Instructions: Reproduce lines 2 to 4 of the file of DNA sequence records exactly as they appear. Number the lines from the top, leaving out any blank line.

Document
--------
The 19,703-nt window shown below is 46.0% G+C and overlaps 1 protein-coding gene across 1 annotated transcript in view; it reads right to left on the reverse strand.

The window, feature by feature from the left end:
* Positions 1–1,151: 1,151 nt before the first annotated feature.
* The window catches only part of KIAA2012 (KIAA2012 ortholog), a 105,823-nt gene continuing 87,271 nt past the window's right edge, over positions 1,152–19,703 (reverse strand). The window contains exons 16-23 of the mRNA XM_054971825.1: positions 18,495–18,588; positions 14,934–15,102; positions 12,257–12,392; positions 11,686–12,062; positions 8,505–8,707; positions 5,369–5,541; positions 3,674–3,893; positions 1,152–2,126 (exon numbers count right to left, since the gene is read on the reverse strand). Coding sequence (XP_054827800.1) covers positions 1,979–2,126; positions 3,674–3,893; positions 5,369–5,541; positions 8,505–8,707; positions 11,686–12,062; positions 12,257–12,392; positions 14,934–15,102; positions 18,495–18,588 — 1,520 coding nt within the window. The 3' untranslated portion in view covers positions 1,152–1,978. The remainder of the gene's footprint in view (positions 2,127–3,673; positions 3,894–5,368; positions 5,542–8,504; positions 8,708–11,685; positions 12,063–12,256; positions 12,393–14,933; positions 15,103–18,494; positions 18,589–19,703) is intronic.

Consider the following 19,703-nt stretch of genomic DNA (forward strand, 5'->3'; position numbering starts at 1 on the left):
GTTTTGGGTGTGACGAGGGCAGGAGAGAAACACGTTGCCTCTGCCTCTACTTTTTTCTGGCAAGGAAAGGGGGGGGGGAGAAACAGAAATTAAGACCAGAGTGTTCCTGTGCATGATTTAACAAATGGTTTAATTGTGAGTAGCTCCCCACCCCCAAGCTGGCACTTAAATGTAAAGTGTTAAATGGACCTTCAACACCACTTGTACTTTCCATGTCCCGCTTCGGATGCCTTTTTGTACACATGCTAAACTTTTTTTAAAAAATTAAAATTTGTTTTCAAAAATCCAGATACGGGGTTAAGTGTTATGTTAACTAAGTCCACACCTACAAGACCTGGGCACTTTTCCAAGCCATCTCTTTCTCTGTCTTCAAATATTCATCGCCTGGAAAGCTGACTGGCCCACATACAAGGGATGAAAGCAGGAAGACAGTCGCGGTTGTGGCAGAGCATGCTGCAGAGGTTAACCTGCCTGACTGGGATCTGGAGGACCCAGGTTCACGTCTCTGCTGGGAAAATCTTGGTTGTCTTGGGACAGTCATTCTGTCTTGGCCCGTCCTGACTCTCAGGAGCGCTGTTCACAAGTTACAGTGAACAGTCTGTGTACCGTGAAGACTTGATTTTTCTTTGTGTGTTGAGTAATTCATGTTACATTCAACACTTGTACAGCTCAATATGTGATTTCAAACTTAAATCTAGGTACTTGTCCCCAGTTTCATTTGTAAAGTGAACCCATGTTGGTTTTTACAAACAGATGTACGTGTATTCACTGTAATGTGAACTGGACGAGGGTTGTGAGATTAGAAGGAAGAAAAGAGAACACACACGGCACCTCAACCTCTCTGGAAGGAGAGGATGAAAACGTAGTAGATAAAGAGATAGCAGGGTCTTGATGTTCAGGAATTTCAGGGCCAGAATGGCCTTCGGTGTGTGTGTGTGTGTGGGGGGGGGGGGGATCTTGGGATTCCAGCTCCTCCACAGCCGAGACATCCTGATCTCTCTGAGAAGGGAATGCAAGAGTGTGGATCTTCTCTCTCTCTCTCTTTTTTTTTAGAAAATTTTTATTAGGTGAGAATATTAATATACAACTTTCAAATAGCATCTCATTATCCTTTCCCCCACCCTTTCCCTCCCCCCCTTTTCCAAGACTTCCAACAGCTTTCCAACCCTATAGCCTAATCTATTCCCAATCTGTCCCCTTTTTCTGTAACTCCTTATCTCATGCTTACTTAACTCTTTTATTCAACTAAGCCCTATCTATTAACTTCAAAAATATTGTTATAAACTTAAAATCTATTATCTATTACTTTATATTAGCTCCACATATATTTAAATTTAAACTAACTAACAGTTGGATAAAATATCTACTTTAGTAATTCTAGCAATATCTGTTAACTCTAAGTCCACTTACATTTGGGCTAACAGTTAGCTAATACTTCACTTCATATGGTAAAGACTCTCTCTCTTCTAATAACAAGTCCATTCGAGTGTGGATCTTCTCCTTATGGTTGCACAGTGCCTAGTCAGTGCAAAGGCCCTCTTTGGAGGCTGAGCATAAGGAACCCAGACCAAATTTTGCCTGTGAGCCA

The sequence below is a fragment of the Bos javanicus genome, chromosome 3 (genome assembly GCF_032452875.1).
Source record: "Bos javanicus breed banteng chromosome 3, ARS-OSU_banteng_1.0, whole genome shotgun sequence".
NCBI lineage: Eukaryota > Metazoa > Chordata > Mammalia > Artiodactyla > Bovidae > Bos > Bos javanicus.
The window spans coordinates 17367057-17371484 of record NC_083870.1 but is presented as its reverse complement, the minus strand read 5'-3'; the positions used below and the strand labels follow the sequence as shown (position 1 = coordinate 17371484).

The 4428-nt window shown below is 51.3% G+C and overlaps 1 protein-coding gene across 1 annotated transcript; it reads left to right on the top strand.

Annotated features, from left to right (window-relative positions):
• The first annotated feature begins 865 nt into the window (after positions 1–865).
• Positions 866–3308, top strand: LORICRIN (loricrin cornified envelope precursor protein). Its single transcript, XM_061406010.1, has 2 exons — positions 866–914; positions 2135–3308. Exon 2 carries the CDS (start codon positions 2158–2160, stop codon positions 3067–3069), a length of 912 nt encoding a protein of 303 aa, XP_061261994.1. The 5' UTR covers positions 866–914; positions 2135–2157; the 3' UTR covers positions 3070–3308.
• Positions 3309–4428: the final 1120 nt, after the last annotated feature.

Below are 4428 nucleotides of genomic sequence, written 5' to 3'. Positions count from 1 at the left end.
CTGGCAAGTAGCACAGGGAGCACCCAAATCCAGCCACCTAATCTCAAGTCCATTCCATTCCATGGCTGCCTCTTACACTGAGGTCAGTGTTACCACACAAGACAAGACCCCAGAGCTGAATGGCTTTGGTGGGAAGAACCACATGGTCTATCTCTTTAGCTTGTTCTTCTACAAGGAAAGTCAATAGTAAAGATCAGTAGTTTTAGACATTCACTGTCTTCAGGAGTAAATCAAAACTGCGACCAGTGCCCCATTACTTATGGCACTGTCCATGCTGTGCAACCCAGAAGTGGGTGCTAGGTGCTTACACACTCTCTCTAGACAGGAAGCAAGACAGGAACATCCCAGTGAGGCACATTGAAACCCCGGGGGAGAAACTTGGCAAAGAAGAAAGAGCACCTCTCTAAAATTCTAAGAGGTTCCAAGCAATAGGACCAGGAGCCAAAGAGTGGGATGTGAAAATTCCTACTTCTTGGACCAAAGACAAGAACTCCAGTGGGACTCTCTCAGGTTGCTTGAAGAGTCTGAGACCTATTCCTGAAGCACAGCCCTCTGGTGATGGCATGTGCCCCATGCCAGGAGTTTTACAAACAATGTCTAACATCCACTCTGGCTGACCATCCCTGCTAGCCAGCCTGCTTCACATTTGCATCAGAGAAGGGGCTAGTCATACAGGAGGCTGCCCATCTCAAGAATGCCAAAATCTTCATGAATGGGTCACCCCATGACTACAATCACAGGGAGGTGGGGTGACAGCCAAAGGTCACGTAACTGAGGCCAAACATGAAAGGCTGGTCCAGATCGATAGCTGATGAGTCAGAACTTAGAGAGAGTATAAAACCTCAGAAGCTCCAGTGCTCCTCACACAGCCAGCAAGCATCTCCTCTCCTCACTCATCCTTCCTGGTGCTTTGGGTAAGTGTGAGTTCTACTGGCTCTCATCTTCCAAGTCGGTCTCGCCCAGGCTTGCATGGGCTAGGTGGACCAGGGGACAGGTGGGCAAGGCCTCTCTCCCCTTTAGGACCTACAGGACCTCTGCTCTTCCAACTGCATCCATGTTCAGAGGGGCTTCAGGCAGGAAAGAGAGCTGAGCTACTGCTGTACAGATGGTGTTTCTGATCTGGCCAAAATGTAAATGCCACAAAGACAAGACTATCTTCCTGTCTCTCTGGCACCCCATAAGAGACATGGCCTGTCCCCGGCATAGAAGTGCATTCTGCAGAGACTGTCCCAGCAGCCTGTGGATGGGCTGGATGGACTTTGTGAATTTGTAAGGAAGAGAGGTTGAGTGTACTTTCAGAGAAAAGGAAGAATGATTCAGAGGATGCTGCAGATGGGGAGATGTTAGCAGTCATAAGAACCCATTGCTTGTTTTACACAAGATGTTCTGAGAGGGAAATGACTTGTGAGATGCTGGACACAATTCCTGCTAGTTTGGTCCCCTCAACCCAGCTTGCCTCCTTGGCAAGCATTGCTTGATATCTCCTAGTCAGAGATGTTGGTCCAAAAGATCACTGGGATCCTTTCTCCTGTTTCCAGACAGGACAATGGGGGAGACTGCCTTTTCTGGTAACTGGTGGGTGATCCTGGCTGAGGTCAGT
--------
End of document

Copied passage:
The window, feature by feature from the left end:
* Positions 1–1,151: 1,151 nt before the first annotated feature.
* The window catches only part of KIAA2012 (KIAA2012 ortholog), a 105,823-nt gene continuing 87,271 nt past the window's right edge, over positions 1,152–19,703 (reverse strand). The window contains exons 16-23 of the mRNA XM_054971825.1: positions 18,495–18,588; positions 14,934–15,102; positions 12,257–12,392; positions 11,686–12,062; positions 8,505–8,707; positions 5,369–5,541; positions 3,674–3,893; positions 1,152–2,126 (exon numbers count right to left, since the gene is read on the reverse strand). Coding sequence (XP_054827800.1) covers positions 1,979–2,126; positions 3,674–3,893; positions 5,369–5,541; positions 8,505–8,707; positions 11,686–12,062; positions 12,257–12,392; positions 14,934–15,102; positions 18,495–18,588 — 1,520 coding nt within the window. The 3' untranslated portion in view covers positions 1,152–1,978. The remainder of the gene's footprint in view (positions 2,127–3,673; positions 3,894–5,368; positions 5,542–8,504; positions 8,708–11,685; positions 12,063–12,256; positions 12,393–14,933; positions 15,103–18,494; positions 18,589–19,703) is intronic.